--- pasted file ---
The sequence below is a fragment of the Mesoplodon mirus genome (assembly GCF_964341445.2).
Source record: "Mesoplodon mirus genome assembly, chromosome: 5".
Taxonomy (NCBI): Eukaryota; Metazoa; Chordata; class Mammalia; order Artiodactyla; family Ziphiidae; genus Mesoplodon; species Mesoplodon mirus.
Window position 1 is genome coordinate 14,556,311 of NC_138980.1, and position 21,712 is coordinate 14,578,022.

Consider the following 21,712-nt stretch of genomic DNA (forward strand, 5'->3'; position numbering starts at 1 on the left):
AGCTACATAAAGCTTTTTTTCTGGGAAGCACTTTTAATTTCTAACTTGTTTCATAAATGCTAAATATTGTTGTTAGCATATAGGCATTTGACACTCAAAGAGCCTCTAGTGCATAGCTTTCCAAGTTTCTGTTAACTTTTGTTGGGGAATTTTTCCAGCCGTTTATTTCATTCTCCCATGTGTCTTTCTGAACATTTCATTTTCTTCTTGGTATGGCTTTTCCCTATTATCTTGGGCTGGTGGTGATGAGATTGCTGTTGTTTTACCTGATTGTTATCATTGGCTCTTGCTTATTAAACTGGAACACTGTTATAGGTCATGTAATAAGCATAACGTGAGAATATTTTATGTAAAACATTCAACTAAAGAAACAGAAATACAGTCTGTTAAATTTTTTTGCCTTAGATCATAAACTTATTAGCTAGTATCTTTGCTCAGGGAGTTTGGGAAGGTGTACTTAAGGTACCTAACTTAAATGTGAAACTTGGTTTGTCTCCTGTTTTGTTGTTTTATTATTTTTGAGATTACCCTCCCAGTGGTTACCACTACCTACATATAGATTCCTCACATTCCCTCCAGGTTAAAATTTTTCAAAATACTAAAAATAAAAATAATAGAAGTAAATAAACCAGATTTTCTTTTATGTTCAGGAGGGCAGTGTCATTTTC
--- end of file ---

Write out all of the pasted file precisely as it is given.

The sequence below is a fragment of the Mesoplodon mirus genome (assembly GCF_964341445.2).
Source record: "Mesoplodon mirus genome assembly, chromosome: 5".
Taxonomy (NCBI): Eukaryota; Metazoa; Chordata; class Mammalia; order Artiodactyla; family Ziphiidae; genus Mesoplodon; species Mesoplodon mirus.
Window position 1 is genome coordinate 14,556,311 of NC_138980.1, and position 21,712 is coordinate 14,578,022.

Consider the following 21,712-nt stretch of genomic DNA (forward strand, 5'->3'; position numbering starts at 1 on the left):
AGCTACATAAAGCTTTTTTTCTGGGAAGCACTTTTAATTTCTAACTTGTTTCATAAATGCTAAATATTGTTGTTAGCATATAGGCATTTGACACTCAAAGAGCCTCTAGTGCATAGCTTTCCAAGTTTCTGTTAACTTTTGTTGGGGAATTTTTCCAGCCGTTTATTTCATTCTCCCATGTGTCTTTCTGAACATTTCATTTTCTTCTTGGTATGGCTTTTCCCTATTATCTTGGGCTGGTGGTGATGAGATTGCTGTTGTTTTACCTGATTGTTATCATTGGCTCTTGCTTATTAAACTGGAACACTGTTATAGGTCATGTAATAAGCATAACGTGAGAATATTTTATGTAAAACATTCAACTAAAGAAACAGAAATACAGTCTGTTAAATTTTTTTGCCTTAGATCATAAACTTATTAGCTAGTATCTTTGCTCAGGGAGTTTGGGAAGGTGTACTTAAGGTACCTAACTTAAATGTGAAACTTGGTTTGTCTCCTGTTTTGTTGTTTTATTATTTTTGAGATTACCCTCCCAGTGGTTACCACTACCTACATATAGATTCCTCACATTCCCTCCAGGTTAAAATTTTTCAAAATACTAAAAATAAAAATAATAGAAGTAAATAAACCAGATTTTCTTTTATGTTCAGGAGGGCAGTGTCATTTTC